Archive for the ‘Travels’ Category

Silent road back to Lahore

I wasn’t near a city with a population in excess of 200,000 when tragedy struck and we all saw ‘Daughter of the East’ so brutally murdered in Rawalpindi on December 27, 2007. Still, I’m witness to the uncertain law and order situation, widespread across cities and even smaller towns of Punjab at that time.

December 29, 2007 was the night when we, as a family, decided to head back to Lahore from the Southern part of Punjab province where we all had spent the last couple of days in reunion fun and Eid happiness.

The plan was to leave after sunset for a seven hour journey that was to take us through several important settlements and cities including Multan, Khanewal, Sahiwal, Okara and finally to Thokar Niaz Beg at Lahore.

With news of total chaos and violence taking place in many parts of the country, especially in Sindh and Karachi, we were quite expecting live accounts of damaged infrastructure, burnt banks, ransacked offices and unlawful crowds roaming the streets and that obviously added to our fear of safety.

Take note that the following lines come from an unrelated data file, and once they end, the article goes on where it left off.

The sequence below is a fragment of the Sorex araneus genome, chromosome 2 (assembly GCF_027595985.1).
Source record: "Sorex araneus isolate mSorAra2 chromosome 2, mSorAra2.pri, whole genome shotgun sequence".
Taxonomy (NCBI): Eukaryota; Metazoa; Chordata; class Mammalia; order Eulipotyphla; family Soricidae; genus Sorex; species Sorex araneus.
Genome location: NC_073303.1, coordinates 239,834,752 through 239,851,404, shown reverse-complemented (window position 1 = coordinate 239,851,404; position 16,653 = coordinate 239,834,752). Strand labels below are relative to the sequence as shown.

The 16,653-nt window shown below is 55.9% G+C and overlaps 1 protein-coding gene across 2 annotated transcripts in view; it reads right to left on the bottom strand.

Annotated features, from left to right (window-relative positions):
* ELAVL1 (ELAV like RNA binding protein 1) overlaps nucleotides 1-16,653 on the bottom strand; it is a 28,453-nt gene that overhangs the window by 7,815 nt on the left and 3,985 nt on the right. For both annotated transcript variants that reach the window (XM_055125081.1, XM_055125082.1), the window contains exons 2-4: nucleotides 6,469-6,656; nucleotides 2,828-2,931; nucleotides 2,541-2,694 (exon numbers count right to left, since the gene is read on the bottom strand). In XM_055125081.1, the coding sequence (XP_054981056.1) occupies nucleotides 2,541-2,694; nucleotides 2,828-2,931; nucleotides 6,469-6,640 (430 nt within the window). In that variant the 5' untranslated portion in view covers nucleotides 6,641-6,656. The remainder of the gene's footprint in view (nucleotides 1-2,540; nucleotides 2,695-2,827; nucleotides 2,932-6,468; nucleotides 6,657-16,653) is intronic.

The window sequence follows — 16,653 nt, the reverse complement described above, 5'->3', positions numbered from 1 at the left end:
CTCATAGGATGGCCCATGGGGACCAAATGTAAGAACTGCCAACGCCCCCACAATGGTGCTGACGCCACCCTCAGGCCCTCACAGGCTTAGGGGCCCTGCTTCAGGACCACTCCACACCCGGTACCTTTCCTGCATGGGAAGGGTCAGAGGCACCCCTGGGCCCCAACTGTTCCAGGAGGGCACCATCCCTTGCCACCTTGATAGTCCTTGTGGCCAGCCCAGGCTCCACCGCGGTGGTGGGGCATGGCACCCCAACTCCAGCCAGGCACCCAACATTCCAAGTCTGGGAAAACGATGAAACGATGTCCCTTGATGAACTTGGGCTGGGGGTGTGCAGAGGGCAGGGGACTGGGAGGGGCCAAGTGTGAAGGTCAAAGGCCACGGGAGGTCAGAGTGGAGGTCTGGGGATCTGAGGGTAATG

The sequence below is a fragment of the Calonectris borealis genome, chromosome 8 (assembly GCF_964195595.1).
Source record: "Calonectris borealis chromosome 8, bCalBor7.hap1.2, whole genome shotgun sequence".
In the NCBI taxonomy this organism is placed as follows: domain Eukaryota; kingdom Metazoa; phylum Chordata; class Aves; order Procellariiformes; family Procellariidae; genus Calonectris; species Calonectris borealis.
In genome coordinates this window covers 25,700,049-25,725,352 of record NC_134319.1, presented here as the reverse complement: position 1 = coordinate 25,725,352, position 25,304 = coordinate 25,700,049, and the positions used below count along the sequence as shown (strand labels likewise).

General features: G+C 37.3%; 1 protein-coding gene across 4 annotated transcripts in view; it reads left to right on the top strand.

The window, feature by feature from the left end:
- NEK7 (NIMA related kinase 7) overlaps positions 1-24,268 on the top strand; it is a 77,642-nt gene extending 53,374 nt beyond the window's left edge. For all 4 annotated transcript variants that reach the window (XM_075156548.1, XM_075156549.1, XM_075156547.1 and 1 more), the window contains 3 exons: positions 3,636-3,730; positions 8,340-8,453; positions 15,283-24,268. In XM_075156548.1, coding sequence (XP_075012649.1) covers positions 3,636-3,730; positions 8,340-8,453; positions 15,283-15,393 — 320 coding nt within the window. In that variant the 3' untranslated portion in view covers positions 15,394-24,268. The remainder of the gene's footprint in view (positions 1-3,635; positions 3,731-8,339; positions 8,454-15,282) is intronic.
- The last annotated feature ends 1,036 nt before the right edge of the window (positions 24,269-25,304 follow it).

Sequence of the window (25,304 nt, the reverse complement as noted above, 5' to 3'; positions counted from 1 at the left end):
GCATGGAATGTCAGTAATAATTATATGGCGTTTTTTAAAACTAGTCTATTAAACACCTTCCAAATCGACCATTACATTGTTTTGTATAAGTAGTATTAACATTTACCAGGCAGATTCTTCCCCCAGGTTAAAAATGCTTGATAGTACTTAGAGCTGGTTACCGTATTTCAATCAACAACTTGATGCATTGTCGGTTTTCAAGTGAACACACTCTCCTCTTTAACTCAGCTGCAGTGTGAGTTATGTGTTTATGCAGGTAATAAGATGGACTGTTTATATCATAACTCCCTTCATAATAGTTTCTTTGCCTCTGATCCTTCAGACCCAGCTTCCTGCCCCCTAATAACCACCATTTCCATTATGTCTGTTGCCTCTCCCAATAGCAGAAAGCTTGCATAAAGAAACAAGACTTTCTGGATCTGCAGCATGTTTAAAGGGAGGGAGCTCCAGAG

We started moving on the Grand Trunk Road – N5, country’s main logistics artery running from Karachi to Peshawar, 1,819 KM in one stretch, in the direction of our destination quite late in the evening.

Our vehicles proceeded without any extended stay except for a break of about two hours at a relative’s house in the middle way. The N5 gave quite a deserted look, the first time I saw it so clear, except obviously in Ramadan during the Iftaar (fast breaking) timing when almost every moving thing abandons roads for at least 15-30 minutes.

Silence and darkness was all that was to be seen throughout the journey which made me feel at that time, how attractive and significant was NHA’s motto of ‘Friendly Highways’.

Despite all fears and apprehensions, we, thankfully, did not encounter a single damaged thing and reached Lahore in the late hours of the night between 29th & 30th of December. And Lahore at that time was no different with now the usual scene of all gas and petrol stations cordoned and closed in fear of getting burnt or end gutted.